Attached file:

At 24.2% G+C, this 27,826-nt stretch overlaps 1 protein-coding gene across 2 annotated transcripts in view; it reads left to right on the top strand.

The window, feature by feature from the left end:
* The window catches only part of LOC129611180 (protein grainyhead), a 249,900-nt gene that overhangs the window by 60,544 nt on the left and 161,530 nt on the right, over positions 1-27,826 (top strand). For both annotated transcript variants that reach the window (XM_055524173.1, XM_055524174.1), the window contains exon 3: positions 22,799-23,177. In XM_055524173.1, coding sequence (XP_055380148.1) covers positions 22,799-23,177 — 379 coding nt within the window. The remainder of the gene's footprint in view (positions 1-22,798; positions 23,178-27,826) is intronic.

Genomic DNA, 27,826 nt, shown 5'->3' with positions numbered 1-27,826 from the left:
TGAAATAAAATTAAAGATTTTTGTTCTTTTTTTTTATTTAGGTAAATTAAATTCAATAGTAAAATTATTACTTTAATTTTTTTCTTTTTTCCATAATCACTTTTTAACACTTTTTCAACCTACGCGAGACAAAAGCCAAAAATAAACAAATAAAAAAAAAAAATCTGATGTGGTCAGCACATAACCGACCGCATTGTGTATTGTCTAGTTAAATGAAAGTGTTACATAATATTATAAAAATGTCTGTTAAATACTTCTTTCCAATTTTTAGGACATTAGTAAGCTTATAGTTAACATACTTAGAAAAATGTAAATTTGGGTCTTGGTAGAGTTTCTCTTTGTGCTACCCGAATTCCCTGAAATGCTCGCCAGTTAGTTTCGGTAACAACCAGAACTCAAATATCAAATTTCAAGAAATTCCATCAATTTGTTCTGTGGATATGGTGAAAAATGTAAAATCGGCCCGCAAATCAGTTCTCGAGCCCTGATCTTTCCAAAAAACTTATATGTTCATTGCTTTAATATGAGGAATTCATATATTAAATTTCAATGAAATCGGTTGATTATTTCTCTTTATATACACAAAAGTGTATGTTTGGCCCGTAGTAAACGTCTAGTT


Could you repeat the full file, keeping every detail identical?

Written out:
At 24.2% G+C, this 27,826-nt stretch overlaps 1 protein-coding gene across 2 annotated transcripts in view; it reads left to right on the top strand.

The window, feature by feature from the left end:
* The window catches only part of LOC129611180 (protein grainyhead), a 249,900-nt gene that overhangs the window by 60,544 nt on the left and 161,530 nt on the right, over positions 1-27,826 (top strand). For both annotated transcript variants that reach the window (XM_055524173.1, XM_055524174.1), the window contains exon 3: positions 22,799-23,177. In XM_055524173.1, coding sequence (XP_055380148.1) covers positions 22,799-23,177 — 379 coding nt within the window. The remainder of the gene's footprint in view (positions 1-22,798; positions 23,178-27,826) is intronic.

Genomic DNA, 27,826 nt, shown 5'->3' with positions numbered 1-27,826 from the left:
TGAAATAAAATTAAAGATTTTTGTTCTTTTTTTTTATTTAGGTAAATTAAATTCAATAGTAAAATTATTACTTTAATTTTTTTCTTTTTTCCATAATCACTTTTTAACACTTTTTCAACCTACGCGAGACAAAAGCCAAAAATAAACAAATAAAAAAAAAAAATCTGATGTGGTCAGCACATAACCGACCGCATTGTGTATTGTCTAGTTAAATGAAAGTGTTACATAATATTATAAAAATGTCTGTTAAATACTTCTTTCCAATTTTTAGGACATTAGTAAGCTTATAGTTAACATACTTAGAAAAATGTAAATTTGGGTCTTGGTAGAGTTTCTCTTTGTGCTACCCGAATTCCCTGAAATGCTCGCCAGTTAGTTTCGGTAACAACCAGAACTCAAATATCAAATTTCAAGAAATTCCATCAATTTGTTCTGTGGATATGGTGAAAAATGTAAAATCGGCCCGCAAATCAGTTCTCGAGCCCTGATCTTTCCAAAAAACTTATATGTTCATTGCTTTAATATGAGGAATTCATATATTAAATTTCAATGAAATCGGTTGATTATTTCTCTTTATATACACAAAAGTGTATGTTTGGCCCGTAGTAAACGTCTAGTT